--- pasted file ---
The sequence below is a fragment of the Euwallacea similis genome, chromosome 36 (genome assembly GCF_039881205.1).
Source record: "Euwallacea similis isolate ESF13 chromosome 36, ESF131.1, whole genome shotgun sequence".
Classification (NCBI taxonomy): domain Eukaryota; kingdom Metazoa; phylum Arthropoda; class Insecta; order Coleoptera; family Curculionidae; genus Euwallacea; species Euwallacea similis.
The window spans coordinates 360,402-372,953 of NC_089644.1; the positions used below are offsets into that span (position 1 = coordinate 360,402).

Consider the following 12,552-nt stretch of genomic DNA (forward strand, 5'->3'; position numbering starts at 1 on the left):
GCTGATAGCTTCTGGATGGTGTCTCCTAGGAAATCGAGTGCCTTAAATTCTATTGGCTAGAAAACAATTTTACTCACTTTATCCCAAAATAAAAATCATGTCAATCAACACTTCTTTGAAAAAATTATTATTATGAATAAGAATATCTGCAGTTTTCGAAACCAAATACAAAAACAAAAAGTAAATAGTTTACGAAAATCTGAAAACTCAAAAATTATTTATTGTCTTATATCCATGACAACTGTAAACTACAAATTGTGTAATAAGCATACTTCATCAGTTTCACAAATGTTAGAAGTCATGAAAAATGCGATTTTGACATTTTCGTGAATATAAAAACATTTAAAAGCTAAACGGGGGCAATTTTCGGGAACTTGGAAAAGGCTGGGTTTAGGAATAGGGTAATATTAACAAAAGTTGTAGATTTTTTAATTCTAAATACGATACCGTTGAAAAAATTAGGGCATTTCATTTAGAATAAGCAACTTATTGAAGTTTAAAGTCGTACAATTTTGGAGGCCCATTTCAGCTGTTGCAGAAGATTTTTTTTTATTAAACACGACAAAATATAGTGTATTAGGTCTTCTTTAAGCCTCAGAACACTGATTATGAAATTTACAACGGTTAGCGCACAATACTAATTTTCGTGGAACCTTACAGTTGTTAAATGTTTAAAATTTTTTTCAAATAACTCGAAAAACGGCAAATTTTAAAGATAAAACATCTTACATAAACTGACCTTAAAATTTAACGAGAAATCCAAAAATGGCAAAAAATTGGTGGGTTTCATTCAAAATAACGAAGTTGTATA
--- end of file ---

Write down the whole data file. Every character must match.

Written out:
The sequence below is a fragment of the Euwallacea similis genome, chromosome 36 (genome assembly GCF_039881205.1).
Source record: "Euwallacea similis isolate ESF13 chromosome 36, ESF131.1, whole genome shotgun sequence".
Classification (NCBI taxonomy): domain Eukaryota; kingdom Metazoa; phylum Arthropoda; class Insecta; order Coleoptera; family Curculionidae; genus Euwallacea; species Euwallacea similis.
The window spans coordinates 360,402-372,953 of NC_089644.1; the positions used below are offsets into that span (position 1 = coordinate 360,402).

Consider the following 12,552-nt stretch of genomic DNA (forward strand, 5'->3'; position numbering starts at 1 on the left):
GCTGATAGCTTCTGGATGGTGTCTCCTAGGAAATCGAGTGCCTTAAATTCTATTGGCTAGAAAACAATTTTACTCACTTTATCCCAAAATAAAAATCATGTCAATCAACACTTCTTTGAAAAAATTATTATTATGAATAAGAATATCTGCAGTTTTCGAAACCAAATACAAAAACAAAAAGTAAATAGTTTACGAAAATCTGAAAACTCAAAAATTATTTATTGTCTTATATCCATGACAACTGTAAACTACAAATTGTGTAATAAGCATACTTCATCAGTTTCACAAATGTTAGAAGTCATGAAAAATGCGATTTTGACATTTTCGTGAATATAAAAACATTTAAAAGCTAAACGGGGGCAATTTTCGGGAACTTGGAAAAGGCTGGGTTTAGGAATAGGGTAATATTAACAAAAGTTGTAGATTTTTTAATTCTAAATACGATACCGTTGAAAAAATTAGGGCATTTCATTTAGAATAAGCAACTTATTGAAGTTTAAAGTCGTACAATTTTGGAGGCCCATTTCAGCTGTTGCAGAAGATTTTTTTTTATTAAACACGACAAAATATAGTGTATTAGGTCTTCTTTAAGCCTCAGAACACTGATTATGAAATTTACAACGGTTAGCGCACAATACTAATTTTCGTGGAACCTTACAGTTGTTAAATGTTTAAAATTTTTTTCAAATAACTCGAAAAACGGCAAATTTTAAAGATAAAACATCTTACATAAACTGACCTTAAAATTTAACGAGAAATCCAAAAATGGCAAAAAATTGGTGGGTTTCATTCAAAATAACGAAGTTGTATA